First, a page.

A flour sack quilt hangs in the sanctuary of Okeene (Okla.) MB Church (OMBC). The handmade relic from the 1950s was discovered by a church member last spring in the now-unused choir loft.
As members examined the women’s embroidered names on the quilt squares, they discovered a common thread—a family whose church membership spans more than 100 years.
After Jayce Schultz was baptized and joined OMBC last May, the congregation presented her with a plaque recognizing six generations of her family to join OMBC, a testament to the family’s longevity in farming and faithfulness.
Jayce’s parents, Loni and Brandon Schultz, are fifth generation farmers with about 1,600 acres of farming ground, 2,000 acres of grass and a cow/calf operation. Brandon serves as an OMBC deacon and Loni as church treasurer.
“Our values are simple—God first before anything,” Loni says. “We lean on him in the good and bad. He has pulled us from the ashes and walked us through the most beautiful sunsets (and) sunrises. We see him in the fields as we are checking cattle, running tractor or looking out the kitchen window. I hope and pray we are setting a good example for our kids.”
Jayce was baptized in the same stock tank in which her mother was baptized eight years prior.
“The cows need the water and that’s our livelihood,” Loni says. “We were bringing it all back in a full circle of God gracing us with our livelihood.”
An eighth-grade honor roll student, Jayce serves as class president and is active in sports, Future Farmers of America, 4-H and Fellowship of Christian Athletes. While she enjoys showing cattle and intends to farm and ranch, Jayce also carries the family legacy of faith as an active member of OMBC, where she helps collect the offering and prepares and presents Bible lessons when it’s OMBC’s turn to hold services at the local nursing home.
“I wanted to get baptized because I am in a household where Jesus has come first,” Jayce says. “I am blessed to be a part of our church family. I enjoy getting to do activities and being a member so much. I am also blessed to be able to volunteer for our church and preach at the nursing home here in Okeene.”
Generations of faith
The family’s church membership can be traced to Jayce’s paternal grandmother’s side. Brandon’s mother, Jana, joined OMBC at age 10. A retired teacher, Jana taught Sunday school, sang in the choir and served as secretary of the Christian Young People’s Society programs. Her husband, Ted, was a trustee.
Attendance has dwindled, Jana says, from 80 members when she was younger to 23 as members age and fewer young people attend.
“It’s still a wonderful church and deep faith-rooted,” she says. “We try to welcome (and) invite people.
Jana’s parents, Arlo and Marlyss Patzkowsky, are remembered as faithful members of OMBC. Arlo served as church treasurer, on the church council and also narrated Christmas programs.
“They raised my brother and I to go to church and find the importance in learning to know that the Lord needed to be our savior,” Jana says. “They didn’t pressure us. We enjoyed going to church.”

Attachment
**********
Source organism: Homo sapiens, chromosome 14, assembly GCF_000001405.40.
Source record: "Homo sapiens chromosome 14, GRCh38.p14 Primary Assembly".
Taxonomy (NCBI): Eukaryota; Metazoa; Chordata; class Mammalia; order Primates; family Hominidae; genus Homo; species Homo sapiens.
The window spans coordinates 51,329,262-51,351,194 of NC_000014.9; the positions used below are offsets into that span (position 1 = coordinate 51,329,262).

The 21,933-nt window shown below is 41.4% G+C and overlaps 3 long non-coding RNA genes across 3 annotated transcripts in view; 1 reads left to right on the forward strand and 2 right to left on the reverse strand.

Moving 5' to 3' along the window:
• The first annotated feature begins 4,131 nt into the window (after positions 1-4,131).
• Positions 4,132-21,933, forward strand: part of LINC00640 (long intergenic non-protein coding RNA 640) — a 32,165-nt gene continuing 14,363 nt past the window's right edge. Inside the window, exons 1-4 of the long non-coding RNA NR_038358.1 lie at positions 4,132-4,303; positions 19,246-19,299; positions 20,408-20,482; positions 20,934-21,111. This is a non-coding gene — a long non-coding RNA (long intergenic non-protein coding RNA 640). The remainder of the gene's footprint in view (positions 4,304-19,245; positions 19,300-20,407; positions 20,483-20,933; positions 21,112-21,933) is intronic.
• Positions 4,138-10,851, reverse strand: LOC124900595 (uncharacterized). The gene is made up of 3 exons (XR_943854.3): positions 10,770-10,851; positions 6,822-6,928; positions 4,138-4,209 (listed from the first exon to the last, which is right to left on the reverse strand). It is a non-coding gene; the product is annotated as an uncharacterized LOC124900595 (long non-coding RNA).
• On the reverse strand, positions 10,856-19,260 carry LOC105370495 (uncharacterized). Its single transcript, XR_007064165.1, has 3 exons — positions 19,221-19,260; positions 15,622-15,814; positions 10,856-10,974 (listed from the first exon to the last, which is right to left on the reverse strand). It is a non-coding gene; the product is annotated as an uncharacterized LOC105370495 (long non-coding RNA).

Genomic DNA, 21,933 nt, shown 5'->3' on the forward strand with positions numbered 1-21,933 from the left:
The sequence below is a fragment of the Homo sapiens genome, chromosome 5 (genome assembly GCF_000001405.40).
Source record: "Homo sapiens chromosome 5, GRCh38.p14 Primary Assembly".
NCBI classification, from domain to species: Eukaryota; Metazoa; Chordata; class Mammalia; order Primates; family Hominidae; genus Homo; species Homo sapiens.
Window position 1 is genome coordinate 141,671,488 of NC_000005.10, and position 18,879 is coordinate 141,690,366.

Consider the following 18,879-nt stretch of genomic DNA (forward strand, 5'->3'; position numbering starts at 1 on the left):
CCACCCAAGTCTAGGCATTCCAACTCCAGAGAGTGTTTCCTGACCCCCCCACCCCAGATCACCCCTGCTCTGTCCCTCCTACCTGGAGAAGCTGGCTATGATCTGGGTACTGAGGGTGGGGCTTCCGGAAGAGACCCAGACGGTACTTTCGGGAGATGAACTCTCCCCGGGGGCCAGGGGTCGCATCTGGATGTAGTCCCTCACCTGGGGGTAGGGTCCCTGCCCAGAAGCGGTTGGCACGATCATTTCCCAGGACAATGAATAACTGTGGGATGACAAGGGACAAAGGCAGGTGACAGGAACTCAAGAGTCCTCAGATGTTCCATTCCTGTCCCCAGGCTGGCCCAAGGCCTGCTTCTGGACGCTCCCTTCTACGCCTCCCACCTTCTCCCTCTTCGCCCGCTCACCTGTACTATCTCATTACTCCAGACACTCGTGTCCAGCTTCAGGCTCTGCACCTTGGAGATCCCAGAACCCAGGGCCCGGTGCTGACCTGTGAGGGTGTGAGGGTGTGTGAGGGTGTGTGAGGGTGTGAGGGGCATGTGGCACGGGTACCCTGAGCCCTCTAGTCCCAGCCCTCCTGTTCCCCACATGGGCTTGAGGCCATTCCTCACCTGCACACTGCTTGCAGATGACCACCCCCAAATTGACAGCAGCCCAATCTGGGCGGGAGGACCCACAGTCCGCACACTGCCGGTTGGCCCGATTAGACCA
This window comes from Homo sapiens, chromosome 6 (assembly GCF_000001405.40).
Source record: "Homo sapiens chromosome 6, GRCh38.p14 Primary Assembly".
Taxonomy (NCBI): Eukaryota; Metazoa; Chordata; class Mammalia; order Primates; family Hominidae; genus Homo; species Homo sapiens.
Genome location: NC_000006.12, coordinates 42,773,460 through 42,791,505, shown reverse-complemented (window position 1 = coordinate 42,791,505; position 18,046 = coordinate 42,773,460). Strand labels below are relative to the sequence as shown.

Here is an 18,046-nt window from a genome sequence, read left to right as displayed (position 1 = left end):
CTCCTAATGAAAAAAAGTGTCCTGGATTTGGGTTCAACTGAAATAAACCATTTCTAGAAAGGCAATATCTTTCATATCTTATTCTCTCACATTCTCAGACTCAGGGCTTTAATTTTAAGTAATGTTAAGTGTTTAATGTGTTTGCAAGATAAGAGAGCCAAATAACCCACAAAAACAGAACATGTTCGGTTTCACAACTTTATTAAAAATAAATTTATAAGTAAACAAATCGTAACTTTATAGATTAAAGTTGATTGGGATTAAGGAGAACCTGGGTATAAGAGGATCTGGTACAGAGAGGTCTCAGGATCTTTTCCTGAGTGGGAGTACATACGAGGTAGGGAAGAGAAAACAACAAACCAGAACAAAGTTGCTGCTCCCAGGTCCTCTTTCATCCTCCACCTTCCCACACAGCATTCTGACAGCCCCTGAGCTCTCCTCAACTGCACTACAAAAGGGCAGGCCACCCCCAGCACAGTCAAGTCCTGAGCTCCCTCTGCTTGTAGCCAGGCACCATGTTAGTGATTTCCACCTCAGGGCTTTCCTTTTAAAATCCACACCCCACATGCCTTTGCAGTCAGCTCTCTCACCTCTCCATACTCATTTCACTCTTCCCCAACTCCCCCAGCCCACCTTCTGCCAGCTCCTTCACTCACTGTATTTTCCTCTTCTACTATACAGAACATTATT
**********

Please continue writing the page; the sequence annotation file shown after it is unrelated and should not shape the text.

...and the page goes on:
When OMBC’s current brick building was constructed in 1927, Marlyss’ parents, John and Martha Neufeld, supplied sand from their farm for cement. The Neufelds served as elders and deacons at OMBC. John was moderator and is said to have loved playing his harmonica in church. Martha planned church dinners.
“He had his certain spot that he sat in every Sunday, and he was very patient and kind,” Jana says of her grandfather. “After I got saved, I had some doubts, and he talked to me about it and said you have to have peace with God and even though you can’t see, you have to believe.”
Martha’s parents, Alexander and Margaret Wahl, were the first generation to join OMBC. They married in 1883, had nine children and lived in Hillsboro, Kan., and Fairview, Okla., before moving to Okeene around 1921
Like a family
Thirty years prior, OMBC members first gathered in 1892, building a small, cedar building, and later, a new structure in 1901. OMBC received its charter in 1903, four years before Oklahoma became a state.
Today, the church offers adult Sunday school classes and a livestream.
Each year, the congregation packs Operation Christmas Child shoeboxes—they filled 66 last year.
“It’s comfortable,” Loni says of OMBC. “You don’t feel tense walking into (church). You don’t feel like you have to pretend and fake smile. It’s like a family, and it’s changed my life.”
Pastor Bennet Peters has led the congregation for 42 years, the longest-serving USMB pastor at one church. Peters has known four generations of the Schultz family. He has welcomed Ted Schultz as a church member and baptized Brandon, Loni and Jayce.
“The Neufeld, Patzkowsky and Schultz families modeled their faith and church attendance,” Peters says. “They not only encouraged their own families to go to church but other people as well.”
For the Schultz’s, OMBC is part of their story marked by farming, family and faith.
“Our church is part of our family,” Loni says. “We are small, but we are mighty. We attend our church, whether we had to catch cattle in the morning and we are kicking our boots at the door or my youngest forgot to brush her hair. They love us no matter how we come.”
Read about Pastor Bennet Peter’s record-setting tenure at Okeene MB Church.
Janae Rempel is the Christian Leader associate editor. She joined the CL staff in September 2017 with six years of experience as a professional journalist. Rempel is an award-winning writer, having received three 2016 Kansas Press Association Awards of Excellence and an Evangelical Press Association Higher Goals award in 2022. Rempel graduated from Tabor College in 2010 with a bachelor of arts in Communications/Journalism and Biblical/Religious Studies. She attends Hillsboro MB Church.